one to one evaluation then a small group evaluation and finally a field test will follow
(Dick & Carey, 2001).
During these evaluation stages, the designer will observe the learners moving through
the instructional content and record any changes that need to be made to instruction.
Edits and improvements will be completed after each evaluation therefore instructional
materials are revised several times, as needed. During a formative evaluation process
both qualitative and quantitative data may be collected. The formative evaluation
information is collected, analyzed and used specifically to make revisions and
improvements. According to Dick and Carey, the formative evaluation information is not
utilized solely to make revisions to the instruction. It is also used to "reexamine the
validity of the instructional analysis and the assumptions about the entry behaviors and
characteristics of learners" (Dick & Carey, 2001, p,8). During this critical stage in the

instructional design process the designer will also reexamine the performance
objectives, assessment items, and the instructional strategies.
Summative Evaluation:
"Summative evaluation is a method of judging the worth of a program at the end of the
program activities. The focus is on the outcome" (Bhola,1990).
A summative evaluation is conducted after implementation of an instructional product,
project, or program. As in a "summary" of the cumulative parts of the instructional
design implementation. Summative evaluation entails gathering information on
adequacy of the instructional product or program and using this information to make
decisions about the effectiveness of the instruction. During summative evaluation
processes the designer will ask and answer the question-did the instruction solve the
problem (Dick & Carey, 2001).
The purposes of a summative evaluation include:

Determining the worth and merit of a project or program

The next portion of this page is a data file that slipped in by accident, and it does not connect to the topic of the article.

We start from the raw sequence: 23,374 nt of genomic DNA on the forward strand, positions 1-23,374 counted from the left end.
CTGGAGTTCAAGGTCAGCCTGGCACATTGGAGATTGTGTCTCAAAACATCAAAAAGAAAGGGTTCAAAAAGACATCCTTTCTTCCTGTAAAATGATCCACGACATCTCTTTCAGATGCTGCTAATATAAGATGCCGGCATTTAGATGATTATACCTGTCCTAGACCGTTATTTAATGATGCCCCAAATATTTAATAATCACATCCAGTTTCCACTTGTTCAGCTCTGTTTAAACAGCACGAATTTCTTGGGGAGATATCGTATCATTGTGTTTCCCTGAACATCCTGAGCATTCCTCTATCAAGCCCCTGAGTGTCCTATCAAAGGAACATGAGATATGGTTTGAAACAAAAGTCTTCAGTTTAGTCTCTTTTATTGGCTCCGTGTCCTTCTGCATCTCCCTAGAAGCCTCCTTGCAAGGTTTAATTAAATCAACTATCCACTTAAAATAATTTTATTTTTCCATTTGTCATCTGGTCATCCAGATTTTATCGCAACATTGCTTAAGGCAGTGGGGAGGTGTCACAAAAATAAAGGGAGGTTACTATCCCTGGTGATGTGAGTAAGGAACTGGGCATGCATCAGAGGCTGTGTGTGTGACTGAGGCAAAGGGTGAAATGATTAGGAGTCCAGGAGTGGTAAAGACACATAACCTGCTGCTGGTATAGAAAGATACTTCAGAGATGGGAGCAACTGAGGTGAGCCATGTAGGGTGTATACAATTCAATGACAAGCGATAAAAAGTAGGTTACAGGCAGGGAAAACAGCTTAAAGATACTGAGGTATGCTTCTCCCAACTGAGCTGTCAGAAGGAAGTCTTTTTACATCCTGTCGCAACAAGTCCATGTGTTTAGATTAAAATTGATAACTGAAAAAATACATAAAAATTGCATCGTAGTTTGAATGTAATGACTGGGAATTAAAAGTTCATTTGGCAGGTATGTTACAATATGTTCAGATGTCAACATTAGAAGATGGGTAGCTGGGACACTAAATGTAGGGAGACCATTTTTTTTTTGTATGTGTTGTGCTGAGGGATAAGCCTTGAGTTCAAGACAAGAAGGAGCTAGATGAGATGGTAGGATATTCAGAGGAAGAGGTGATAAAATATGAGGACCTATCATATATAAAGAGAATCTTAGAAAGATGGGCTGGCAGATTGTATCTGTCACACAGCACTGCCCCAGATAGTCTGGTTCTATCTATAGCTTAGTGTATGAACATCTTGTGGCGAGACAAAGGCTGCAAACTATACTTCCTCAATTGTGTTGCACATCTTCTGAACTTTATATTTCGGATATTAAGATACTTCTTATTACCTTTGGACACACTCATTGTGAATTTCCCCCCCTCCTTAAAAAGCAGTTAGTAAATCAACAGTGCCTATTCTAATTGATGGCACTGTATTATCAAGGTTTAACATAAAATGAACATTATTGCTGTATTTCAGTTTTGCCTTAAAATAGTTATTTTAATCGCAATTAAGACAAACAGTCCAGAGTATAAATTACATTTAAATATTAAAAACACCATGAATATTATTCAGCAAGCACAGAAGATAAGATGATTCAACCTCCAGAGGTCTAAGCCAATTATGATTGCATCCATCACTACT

Measure instructional material acceptance

Measure instructional material effectiveness

Measure the impact of the instructional program

Measure immediate learning outcomes

Measure knowledge and skill acquisition (Dick & Carey, 2001) (Seels & Glasgow,

During the summative evaluation processes both qualitative and quantitative data
gathered. The results of a summative evaluation may yield improvements in the
instruction or program.
Donald Kirkpatrick's (1979) Four-Level Summative Evaluation Model may be utilized by
a designer for summative evaluation. The model includes the stages of: reaction,
learning, retention and results as seen in Figure 12.
Kirkpatrick's Evaluation Model

Figure 12: Kirkpatrick's Evaluation Model
Image adopted from:

1. Reactions-did the learners "like: the instruction? This may informally be referred to
as the "smiley test".
2. Learning-did learning occur as intended? Did the learners master the performance
3. Transfer-did the learning transfer in the performance environment/context? Did the
instruction yield a change in the learner's behavior?
4. Results-did the instructional program do what it was designed to do? What are the
long term impacts and outcomes of the instruction?
Another model that is utilized by evaluators is the Context, Input, Process, Product
or CIPP Model of evaluation created by Daniel L. Stufflebeam (1983) (see Figure 13).
CIPP Model

Figure 13: CIPP Model
Image Adopted from:

1. Context-describes the organizational environment in which the innovation has been
2. Input-describes the contributions into the system
3. Process-describes how the innovation is being implemented
4. Product-describes the output or outcome of the innovation